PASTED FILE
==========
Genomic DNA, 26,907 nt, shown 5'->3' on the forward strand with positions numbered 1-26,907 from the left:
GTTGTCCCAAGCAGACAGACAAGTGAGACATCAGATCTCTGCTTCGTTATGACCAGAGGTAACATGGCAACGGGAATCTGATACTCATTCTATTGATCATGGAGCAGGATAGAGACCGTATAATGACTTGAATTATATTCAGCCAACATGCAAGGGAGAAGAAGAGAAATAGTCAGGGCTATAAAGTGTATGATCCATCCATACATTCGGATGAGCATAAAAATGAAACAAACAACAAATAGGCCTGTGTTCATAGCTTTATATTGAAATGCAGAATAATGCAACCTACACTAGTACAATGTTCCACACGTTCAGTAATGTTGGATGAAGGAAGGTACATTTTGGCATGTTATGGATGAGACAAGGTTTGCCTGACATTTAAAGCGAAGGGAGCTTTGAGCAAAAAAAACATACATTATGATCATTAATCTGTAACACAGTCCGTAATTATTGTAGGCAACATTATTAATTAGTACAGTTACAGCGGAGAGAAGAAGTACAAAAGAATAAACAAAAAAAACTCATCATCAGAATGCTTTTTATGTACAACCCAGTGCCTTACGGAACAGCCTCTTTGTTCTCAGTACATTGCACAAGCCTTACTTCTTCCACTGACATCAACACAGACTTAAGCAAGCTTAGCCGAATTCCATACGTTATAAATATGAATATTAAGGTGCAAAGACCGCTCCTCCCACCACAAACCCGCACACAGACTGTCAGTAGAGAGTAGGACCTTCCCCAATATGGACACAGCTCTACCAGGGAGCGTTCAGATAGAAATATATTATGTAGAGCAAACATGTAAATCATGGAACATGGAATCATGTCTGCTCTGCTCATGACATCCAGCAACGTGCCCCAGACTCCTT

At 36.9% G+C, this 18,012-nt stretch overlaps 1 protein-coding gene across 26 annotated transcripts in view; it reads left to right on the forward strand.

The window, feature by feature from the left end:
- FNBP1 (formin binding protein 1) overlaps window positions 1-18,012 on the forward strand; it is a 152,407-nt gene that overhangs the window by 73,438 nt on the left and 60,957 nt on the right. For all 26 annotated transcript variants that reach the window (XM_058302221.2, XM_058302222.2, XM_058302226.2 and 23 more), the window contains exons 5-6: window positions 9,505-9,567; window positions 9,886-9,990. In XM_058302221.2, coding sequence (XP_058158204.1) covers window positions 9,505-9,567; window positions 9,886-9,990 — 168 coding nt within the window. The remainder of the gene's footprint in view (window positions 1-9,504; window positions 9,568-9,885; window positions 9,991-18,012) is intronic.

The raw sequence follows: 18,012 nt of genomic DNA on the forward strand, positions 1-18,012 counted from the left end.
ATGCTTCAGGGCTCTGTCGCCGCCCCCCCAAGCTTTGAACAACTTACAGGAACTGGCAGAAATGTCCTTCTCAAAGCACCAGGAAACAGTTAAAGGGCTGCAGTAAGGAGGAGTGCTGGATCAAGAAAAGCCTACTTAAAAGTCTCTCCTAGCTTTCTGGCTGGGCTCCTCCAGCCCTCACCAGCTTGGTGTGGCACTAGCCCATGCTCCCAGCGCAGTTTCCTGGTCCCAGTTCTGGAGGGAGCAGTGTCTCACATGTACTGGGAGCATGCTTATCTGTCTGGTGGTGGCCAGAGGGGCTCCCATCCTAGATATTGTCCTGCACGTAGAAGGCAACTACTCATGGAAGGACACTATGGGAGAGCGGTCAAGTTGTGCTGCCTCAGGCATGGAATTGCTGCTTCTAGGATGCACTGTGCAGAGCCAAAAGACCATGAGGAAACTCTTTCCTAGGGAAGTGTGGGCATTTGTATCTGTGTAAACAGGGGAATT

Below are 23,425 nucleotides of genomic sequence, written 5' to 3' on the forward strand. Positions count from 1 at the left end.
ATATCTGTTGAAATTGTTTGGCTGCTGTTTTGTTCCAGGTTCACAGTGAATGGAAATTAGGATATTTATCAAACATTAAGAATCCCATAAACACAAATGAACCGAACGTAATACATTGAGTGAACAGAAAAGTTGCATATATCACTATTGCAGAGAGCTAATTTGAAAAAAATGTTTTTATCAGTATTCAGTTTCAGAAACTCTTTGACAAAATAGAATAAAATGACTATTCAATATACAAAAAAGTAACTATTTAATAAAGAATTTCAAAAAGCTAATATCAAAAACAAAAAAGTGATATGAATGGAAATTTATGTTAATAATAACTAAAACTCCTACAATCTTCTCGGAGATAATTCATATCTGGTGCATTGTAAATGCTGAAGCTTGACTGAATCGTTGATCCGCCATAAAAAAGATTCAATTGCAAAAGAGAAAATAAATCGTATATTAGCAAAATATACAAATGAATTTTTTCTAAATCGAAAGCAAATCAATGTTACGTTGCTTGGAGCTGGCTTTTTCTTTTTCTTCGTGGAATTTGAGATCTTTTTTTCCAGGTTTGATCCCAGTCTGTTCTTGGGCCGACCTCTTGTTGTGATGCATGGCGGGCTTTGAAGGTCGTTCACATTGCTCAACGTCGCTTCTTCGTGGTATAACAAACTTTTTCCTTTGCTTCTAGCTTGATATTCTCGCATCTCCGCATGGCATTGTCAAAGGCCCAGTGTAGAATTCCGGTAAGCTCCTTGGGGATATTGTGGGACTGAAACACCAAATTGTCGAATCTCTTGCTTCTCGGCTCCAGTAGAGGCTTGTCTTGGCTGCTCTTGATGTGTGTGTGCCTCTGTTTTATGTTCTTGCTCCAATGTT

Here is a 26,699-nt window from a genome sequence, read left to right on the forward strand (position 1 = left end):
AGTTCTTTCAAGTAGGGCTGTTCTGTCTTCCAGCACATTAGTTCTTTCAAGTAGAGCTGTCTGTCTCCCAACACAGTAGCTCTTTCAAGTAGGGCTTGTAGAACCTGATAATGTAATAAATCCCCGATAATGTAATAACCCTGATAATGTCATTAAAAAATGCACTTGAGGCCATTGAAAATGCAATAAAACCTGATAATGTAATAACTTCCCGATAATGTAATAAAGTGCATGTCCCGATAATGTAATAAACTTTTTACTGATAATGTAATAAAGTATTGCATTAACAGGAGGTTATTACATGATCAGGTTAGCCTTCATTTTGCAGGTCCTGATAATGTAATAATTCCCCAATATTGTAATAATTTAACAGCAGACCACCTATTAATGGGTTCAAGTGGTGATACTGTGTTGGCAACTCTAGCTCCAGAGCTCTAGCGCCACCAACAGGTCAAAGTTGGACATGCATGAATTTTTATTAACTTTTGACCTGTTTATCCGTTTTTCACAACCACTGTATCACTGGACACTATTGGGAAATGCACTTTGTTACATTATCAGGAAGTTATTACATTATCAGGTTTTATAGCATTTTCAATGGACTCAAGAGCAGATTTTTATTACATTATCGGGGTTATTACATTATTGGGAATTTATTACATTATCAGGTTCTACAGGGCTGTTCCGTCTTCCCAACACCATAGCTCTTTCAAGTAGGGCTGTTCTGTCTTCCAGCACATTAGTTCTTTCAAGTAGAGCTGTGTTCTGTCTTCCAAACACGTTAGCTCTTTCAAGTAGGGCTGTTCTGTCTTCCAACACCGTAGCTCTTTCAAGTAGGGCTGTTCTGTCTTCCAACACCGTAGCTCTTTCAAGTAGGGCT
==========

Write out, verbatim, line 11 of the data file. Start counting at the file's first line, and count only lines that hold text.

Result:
AGTTCTTTCAAGTAGGGCTGTTCTGTCTTCCAGCACATTAGTTCTTTCAAGTAGAGCTGTCTGTCTCCCAACACAGTAGCTCTTTCAAGTAGGGCTTGTAGAACCTGATAATGTAATAAATCCCCGATAATGTAATAACCCTGATAATGTCATTAAAAAATGCACTTGAGGCCATTGAAAATGCAATAAAACCTGATAATGTAATAACTTCCCGATAATGTAATAAAGTGCATGTCCCGATAATGTAATAAACTTTTTACTGATAATGTAATAAAGTATTGCATTAACAGGAGGTTATTACATGATCAGGTTAGCCTTCATTTTGCAGGTCCTGATAATGTAATAATTCCCCAATATTGTAATAATTTAACAGCAGACCACCTATTAATGGGTTCAAGTGGTGATACTGTGTTGGCAACTCTAGCTCCAGAGCTCTAGCGCCACCAACAGGTCAAAGTTGGACATGCATGAATTTTTATTAACTTTTGACCTGTTTATCCGTTTTTCACAACCACTGTATCACTGGACACTATTGGGAAATGCACTTTGTTACATTATCAGGAAGTTATTACATTATCAGGTTTTATAGCATTTTCAATGGACTCAAGAGCAGATTTTTATTACATTATCGGGGTTATTACATTATTGGGAATTTATTACATTATCAGGTTCTACAGGGCTGTTCCGTCTTCCCAACACCATAGCTCTTTCAAGTAGGGCTGTTCTGTCTTCCAGCACATTAGTTCTTTCAAGTAGAGCTGTGTTCTGTCTTCCAAACACGTTAGCTCTTTCAAGTAGGGCTGTTCTGTCTTCCAACACCGTAGCTCTTTCAAGTAGGGCTGTTCTGTCTTCCAACACCGTAGCTCTTTCAAGTAGGGCT